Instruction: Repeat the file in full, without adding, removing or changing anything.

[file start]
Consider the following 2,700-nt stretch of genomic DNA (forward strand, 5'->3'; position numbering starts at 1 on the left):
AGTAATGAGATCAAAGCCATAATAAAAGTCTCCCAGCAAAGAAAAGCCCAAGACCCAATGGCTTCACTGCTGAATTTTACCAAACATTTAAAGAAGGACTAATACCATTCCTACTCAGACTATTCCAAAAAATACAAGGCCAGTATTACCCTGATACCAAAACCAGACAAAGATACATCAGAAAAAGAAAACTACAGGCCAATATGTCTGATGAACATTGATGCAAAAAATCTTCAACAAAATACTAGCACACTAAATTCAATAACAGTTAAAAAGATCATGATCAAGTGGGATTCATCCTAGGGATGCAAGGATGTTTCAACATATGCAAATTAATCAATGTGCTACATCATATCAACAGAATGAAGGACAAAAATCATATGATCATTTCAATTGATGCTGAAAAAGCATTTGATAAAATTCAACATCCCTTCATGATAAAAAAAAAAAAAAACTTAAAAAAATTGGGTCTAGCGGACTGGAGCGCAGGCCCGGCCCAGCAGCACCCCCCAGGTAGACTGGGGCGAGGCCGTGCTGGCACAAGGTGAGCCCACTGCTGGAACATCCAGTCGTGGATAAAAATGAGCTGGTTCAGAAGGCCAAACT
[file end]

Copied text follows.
Consider the following 2,700-nt stretch of genomic DNA (forward strand, 5'->3'; position numbering starts at 1 on the left):
AGTAATGAGATCAAAGCCATAATAAAAGTCTCCCAGCAAAGAAAAGCCCAAGACCCAATGGCTTCACTGCTGAATTTTACCAAACATTTAAAGAAGGACTAATACCATTCCTACTCAGACTATTCCAAAAAATACAAGGCCAGTATTACCCTGATACCAAAACCAGACAAAGATACATCAGAAAAAGAAAACTACAGGCCAATATGTCTGATGAACATTGATGCAAAAAATCTTCAACAAAATACTAGCACACTAAATTCAATAACAGTTAAAAAGATCATGATCAAGTGGGATTCATCCTAGGGATGCAAGGATGTTTCAACATATGCAAATTAATCAATGTGCTACATCATATCAACAGAATGAAGGACAAAAATCATATGATCATTTCAATTGATGCTGAAAAAGCATTTGATAAAATTCAACATCCCTTCATGATAAAAAAAAAAAAAAACTTAAAAAAATTGGGTCTAGCGGACTGGAGCGCAGGCCCGGCCCAGCAGCACCCCCCAGGTAGACTGGGGCGAGGCCGTGCTGGCACAAGGTGAGCCCACTGCTGGAACATCCAGTCGTGGATAAAAATGAGCTGGTTCAGAAGGCCAAACT